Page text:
I have a new article in Salon, “The car of the future is here,” about plug-in hybrids. The two central points of the article are:
- Plug-in hybrids (and electric cars) are an essential climate strategy, enabling renewable power (even intermittent sources like wind) to become a major low-cost transportation fuel.
- Practical, affordable plug-in hybrids will be here in a few years — even if we don’t get a technology breakthrough in batteries.
[I am even more confident of these conclusions given the amazing joint announcement today by Renault-Nissan, Project Better Place, and Israel -- see below.]
If you read the Salon article, you’ll know more than billionaire venture capitalist Vinod Khosla, who recently said:
The subject deserves a far more serious discussion. Transportation is the toughest sector in which to achieve deep carbon emissions reductions. Of the three major alternative fuels that could plausibly provide a low-carbon substitute for a significant amount of petroleum:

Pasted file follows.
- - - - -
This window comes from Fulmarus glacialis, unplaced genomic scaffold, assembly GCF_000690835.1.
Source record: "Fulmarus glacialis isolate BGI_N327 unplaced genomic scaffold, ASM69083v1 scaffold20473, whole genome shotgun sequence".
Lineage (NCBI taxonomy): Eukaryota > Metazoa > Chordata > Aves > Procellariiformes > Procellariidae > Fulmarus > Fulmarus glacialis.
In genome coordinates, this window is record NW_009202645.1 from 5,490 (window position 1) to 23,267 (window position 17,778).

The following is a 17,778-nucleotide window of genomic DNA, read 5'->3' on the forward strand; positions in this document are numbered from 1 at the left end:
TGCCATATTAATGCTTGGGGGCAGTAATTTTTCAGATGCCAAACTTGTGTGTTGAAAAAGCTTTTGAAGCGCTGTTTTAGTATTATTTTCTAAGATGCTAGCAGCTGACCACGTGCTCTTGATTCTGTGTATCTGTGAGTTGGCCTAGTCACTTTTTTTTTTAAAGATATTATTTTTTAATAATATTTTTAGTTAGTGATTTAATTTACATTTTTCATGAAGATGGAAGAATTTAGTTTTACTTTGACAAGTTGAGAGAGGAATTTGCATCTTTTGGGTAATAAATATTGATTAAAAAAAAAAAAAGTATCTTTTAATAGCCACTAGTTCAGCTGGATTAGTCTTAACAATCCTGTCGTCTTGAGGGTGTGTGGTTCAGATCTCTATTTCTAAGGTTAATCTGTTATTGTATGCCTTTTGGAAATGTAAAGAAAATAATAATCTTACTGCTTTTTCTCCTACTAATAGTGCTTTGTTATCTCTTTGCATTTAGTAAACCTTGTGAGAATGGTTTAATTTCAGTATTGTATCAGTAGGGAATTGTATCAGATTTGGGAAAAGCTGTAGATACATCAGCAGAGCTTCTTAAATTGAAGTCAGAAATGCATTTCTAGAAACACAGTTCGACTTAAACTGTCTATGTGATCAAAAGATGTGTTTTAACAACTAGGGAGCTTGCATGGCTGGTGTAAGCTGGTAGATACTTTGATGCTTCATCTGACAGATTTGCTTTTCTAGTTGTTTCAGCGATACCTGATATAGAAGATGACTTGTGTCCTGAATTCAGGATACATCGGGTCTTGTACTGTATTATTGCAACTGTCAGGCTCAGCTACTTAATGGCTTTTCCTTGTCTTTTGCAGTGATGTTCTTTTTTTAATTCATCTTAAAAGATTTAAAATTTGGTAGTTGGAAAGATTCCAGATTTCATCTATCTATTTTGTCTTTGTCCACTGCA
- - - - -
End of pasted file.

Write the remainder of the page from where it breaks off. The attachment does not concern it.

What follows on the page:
- I am excited about the near-term reality (next five years) of plug in hybrids and electric cars
- I am hopeful that cellulosic biofuels could be a medium-term strategy, rather than a long-term one, especially for long-distance travel by air, sea, and land (which batteries probably can’t handle).
- I am increasingly convinced hydrogen fuel cell cars are a dead end especially from the perspective of avoiding catastrophic climate change (which requires deep emissions reductions by 2050). I’ll have a long article on hydrogen in the near future.
I was especially impressed by AFS Trinity’s plug-in hybrid design, which I test drove last year (see “The Extreme (plug in) Hybrid — no breakthrough needed!“).
I am even more heartened about the prospects for pure electric vehicles (EVs) in other countries after seeing the following truly ground-breaking announcement today.